1. As I understand it (having nothing to do with with my position as JOE but just from reading your link), the standard $13.50 fee for a photo ID card will be waived for those who complete the Affirmation. But signing the Affirmation does not, by itself, entitle you to a photo ID — all it does it waive the fee. You still have to provide all of the necessary paperwork (social security card, birth certificate, proof of residency, etc.) to get the free ID.

  6. I think the letter talked a little about constitutionality in that it referenced the Supreme Court ruling on an Indiana law and noted that PA’s law is modeled on that one. Depending on how closely “modeled” (i.e. is is the same?) would probably give us more information re: constitutionality.

    If PA’s law is basically duplication, legal challenges may not be as great because there is precedent on the issue.

    The cost information is interesting. As someone said, the numbers keep coming up differently – I wonder what the real figure is, or if it will ever really be known.

    1. As I wrote in a previous thread, the U.S. Supreme Court found that Indiana’s voter ID law does not violate the 14th Amendment of the U.S. Constitution (equal protection). That case did not address whether Indiana’s law violates Article VII, Section 1 the Pennsylvania Constitution. Indeed, why would anyone argue that a law that applies only in Indiana violated the Pennsylvania Constitution?

      The fact that the U.S. Supreme Court might some day find that PA’s voter ID law does not violate the 14th Amendment of the U.S. Constitution because it is similar to Indiana’s law says nothing about whether PA’s law violates an entirely different provision of the PA Constitution. In other words, the PA voter ID could pass muster under the 14th Amendment of the U.S. Constitution and, at the same time, violate Article VII, Section 1 of the Pennsylvania Constitution.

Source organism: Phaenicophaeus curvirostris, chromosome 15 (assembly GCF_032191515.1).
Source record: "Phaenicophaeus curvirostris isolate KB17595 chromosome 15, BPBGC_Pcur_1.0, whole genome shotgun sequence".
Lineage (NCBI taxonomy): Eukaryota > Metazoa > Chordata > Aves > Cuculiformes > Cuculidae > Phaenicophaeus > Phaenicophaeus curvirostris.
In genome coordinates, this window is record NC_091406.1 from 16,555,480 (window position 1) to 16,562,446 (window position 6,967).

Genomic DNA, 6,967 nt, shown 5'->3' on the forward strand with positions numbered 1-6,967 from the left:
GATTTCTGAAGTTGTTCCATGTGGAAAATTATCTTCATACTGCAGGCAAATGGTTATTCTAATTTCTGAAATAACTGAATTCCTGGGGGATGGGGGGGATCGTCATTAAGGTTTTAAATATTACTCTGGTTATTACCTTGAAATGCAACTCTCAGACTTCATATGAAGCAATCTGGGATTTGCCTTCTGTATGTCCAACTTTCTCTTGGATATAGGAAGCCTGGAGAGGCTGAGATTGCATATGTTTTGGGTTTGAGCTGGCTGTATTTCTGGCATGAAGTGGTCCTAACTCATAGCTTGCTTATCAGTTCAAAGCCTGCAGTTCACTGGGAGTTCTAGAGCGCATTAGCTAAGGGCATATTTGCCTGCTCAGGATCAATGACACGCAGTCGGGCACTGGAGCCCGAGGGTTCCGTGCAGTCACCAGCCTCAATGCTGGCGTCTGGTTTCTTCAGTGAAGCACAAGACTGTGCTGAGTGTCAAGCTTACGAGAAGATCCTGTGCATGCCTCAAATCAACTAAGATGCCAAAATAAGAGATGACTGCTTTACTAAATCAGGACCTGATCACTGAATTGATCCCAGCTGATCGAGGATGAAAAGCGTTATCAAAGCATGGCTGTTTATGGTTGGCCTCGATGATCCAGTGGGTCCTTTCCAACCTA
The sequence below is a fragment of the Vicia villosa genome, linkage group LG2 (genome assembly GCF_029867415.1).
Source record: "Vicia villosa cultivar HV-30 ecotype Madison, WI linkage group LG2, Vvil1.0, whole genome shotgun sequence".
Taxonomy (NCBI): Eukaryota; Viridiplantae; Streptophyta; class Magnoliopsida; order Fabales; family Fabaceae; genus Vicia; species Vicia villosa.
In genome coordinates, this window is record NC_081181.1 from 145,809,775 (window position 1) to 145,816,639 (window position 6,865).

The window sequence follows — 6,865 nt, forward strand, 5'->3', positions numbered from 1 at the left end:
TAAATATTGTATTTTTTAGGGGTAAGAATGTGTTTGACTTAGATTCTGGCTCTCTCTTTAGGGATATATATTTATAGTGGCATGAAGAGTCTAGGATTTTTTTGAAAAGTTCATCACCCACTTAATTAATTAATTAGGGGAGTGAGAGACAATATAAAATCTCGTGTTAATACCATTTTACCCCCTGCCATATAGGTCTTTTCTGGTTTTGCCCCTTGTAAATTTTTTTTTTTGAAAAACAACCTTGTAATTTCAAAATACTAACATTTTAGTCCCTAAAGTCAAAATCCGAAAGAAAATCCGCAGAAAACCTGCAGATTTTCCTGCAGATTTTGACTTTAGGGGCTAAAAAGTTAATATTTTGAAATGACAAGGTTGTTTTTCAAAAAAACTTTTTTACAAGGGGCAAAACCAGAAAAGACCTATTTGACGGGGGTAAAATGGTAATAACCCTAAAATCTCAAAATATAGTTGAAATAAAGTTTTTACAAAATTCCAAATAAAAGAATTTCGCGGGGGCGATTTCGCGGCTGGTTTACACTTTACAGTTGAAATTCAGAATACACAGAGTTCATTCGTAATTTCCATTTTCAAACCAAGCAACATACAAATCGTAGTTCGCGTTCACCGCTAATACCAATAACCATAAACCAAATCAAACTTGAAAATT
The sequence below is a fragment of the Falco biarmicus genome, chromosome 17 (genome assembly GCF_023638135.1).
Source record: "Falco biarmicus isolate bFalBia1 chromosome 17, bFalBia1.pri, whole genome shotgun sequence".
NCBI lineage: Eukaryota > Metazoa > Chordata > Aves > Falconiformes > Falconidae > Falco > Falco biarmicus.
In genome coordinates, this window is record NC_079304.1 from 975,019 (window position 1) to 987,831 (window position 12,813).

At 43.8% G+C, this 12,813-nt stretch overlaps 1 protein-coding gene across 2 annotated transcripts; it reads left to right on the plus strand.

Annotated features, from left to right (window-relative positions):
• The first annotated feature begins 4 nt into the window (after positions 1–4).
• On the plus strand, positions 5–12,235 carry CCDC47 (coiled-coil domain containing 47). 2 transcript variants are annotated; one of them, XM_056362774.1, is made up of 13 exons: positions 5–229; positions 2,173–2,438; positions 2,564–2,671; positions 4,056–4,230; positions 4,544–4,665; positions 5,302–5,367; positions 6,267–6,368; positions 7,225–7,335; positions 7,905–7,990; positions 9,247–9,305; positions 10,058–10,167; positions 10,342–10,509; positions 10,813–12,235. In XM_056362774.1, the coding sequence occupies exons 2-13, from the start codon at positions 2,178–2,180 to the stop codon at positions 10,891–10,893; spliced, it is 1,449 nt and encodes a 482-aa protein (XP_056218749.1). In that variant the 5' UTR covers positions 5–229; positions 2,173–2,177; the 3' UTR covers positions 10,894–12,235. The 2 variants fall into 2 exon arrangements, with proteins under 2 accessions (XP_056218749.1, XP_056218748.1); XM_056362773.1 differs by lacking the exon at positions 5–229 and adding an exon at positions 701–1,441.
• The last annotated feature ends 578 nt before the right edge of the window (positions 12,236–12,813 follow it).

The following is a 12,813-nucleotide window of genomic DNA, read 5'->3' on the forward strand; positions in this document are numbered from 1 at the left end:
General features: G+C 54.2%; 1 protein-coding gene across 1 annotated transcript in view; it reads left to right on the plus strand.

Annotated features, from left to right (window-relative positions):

So I respectfully disagree that the reference to the Supreme Court’s decision on the Indiana law addresses the issue I raised in my email.

  7. I don’t think it even matters what the total possible cost is. The point is there will be a cost, and at a time when funds from every source are stretched in every direction.

    The Help America Vote Act, passed in 2002, has as its stated aim:
    “To establish a program to provide funds to States to replace punch card voting systems, to establish the Election Assistance Commission to assist in the administration of Federal elections and to otherwise provide assistance with the administration of certain Federal election laws and programs, to establish minimum election administration standards for States and units of local government with responsibility for the administration of Federal elections, and for other purposes.”

    Since the PA County Commissioners Association lobbied against the voter ID bill, I’m pretty sure they would have had different priorities for the money. They insisted there was no significant voter fraud, commonwealth-wide. Don’t we all want more local control?

    1. Fantastic! Then you are going to be OK when Obamacare is overturned due to “cost”? There are a million programs that we can do away with then.

  8. When you say local control, that does mean ward leaders in the city as well as poll watchers in the burbs. More local control? Not sure.

  9. I think it is ridiculous, and always have, that I can walk into a voting location, state my name, and vote. There is absolutely no good reason why a person is not required to show an ID at a voting location.

    Maybe people should (for once) put the partisan bickering aside.

  10. Regarding the estimate that 99% of voters in PA have PennDOT ID, it appears to be based only on the number of people of voting age in PA versus the number of driver’s licenses issued. When asked about overcounting due to people with multiple licenses, who’ve moved out of state or died, and people who aren’t citizens or otherwise eligible to vote, Department of State Spokesman Ron Ruman told PoliticsPA, “We really think the numbers are pretty good. There could be some that fall into each of these categories, but we don’t think it’s substantial.” ( “We don’t think” is not at all comforting to me – if this is really all the 1% is based on, I can’t believe that this flimsy a number would be the official state estimate.

  11. I am willing to drive people to the DMV to get ID’s. I will even take a day off of work. Just let me know and we can arrange it off-line.